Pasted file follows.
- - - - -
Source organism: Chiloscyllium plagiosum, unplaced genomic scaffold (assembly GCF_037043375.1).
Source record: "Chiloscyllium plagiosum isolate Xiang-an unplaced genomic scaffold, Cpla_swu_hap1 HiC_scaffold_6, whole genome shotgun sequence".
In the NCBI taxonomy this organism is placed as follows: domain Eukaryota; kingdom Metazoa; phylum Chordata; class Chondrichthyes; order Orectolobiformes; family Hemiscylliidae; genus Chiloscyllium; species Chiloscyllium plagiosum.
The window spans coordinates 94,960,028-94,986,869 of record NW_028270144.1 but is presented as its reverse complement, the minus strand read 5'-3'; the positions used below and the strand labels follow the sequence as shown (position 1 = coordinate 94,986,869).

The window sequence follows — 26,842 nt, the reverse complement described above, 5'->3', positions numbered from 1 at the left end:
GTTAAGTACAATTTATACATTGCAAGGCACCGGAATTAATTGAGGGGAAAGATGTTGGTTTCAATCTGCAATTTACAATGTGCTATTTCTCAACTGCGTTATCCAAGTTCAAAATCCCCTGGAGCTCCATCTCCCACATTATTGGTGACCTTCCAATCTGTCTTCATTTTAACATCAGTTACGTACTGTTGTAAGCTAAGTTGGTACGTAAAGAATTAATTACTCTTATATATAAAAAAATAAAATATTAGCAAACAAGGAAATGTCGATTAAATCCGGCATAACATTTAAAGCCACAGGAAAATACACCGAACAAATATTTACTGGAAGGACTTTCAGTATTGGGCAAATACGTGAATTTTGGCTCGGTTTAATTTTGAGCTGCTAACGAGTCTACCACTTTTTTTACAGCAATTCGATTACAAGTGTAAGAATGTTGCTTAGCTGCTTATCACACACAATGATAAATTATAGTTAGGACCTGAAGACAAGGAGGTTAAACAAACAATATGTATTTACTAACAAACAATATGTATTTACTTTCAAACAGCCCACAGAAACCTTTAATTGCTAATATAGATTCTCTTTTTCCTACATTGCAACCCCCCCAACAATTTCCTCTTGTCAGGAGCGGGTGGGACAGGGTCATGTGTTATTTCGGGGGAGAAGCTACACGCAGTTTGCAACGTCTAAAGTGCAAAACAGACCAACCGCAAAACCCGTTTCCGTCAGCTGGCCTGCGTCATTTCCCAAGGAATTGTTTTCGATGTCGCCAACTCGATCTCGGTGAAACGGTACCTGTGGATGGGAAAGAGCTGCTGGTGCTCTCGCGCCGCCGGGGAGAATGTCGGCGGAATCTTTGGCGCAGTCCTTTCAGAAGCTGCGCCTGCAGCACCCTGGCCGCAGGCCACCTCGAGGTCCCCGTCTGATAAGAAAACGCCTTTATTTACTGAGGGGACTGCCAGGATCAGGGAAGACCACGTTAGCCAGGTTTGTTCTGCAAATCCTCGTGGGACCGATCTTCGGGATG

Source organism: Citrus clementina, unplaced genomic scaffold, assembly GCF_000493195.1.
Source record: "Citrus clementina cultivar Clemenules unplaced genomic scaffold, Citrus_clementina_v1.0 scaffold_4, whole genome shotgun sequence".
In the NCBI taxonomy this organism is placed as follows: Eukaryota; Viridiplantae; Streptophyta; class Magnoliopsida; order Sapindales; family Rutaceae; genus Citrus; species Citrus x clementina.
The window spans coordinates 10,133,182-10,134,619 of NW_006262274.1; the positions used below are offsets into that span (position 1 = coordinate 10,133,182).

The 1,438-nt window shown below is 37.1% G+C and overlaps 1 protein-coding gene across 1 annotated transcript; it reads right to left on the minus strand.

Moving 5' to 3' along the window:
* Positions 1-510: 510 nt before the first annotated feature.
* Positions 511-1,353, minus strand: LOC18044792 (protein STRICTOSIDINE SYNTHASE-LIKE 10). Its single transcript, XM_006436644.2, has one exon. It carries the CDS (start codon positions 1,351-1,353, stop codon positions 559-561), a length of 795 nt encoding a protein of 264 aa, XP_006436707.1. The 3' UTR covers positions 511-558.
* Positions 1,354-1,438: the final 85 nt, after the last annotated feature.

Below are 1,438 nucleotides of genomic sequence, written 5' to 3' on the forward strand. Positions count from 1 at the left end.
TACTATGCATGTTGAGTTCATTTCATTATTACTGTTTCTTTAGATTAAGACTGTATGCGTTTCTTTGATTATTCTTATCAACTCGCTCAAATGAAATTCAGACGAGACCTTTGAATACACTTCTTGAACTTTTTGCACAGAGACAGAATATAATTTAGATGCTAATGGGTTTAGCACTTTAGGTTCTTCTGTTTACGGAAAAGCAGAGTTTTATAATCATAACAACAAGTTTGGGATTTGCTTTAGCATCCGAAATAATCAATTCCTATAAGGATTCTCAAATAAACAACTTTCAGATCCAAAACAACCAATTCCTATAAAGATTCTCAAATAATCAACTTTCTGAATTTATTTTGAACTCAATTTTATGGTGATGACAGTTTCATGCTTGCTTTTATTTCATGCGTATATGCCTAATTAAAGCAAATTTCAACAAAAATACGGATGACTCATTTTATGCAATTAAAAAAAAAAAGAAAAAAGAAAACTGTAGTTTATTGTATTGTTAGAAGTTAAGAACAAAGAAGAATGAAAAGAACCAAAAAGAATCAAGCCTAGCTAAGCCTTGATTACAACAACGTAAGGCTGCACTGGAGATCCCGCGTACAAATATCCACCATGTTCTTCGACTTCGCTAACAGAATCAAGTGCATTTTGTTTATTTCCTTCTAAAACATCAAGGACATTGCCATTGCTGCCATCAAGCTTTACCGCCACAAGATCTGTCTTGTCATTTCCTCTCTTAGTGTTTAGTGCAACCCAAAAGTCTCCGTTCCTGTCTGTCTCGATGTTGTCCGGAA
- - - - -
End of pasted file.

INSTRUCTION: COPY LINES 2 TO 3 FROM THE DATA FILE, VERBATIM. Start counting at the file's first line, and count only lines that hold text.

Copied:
Source record: "Chiloscyllium plagiosum isolate Xiang-an unplaced genomic scaffold, Cpla_swu_hap1 HiC_scaffold_6, whole genome shotgun sequence".
In the NCBI taxonomy this organism is placed as follows: domain Eukaryota; kingdom Metazoa; phylum Chordata; class Chondrichthyes; order Orectolobiformes; family Hemiscylliidae; genus Chiloscyllium; species Chiloscyllium plagiosum.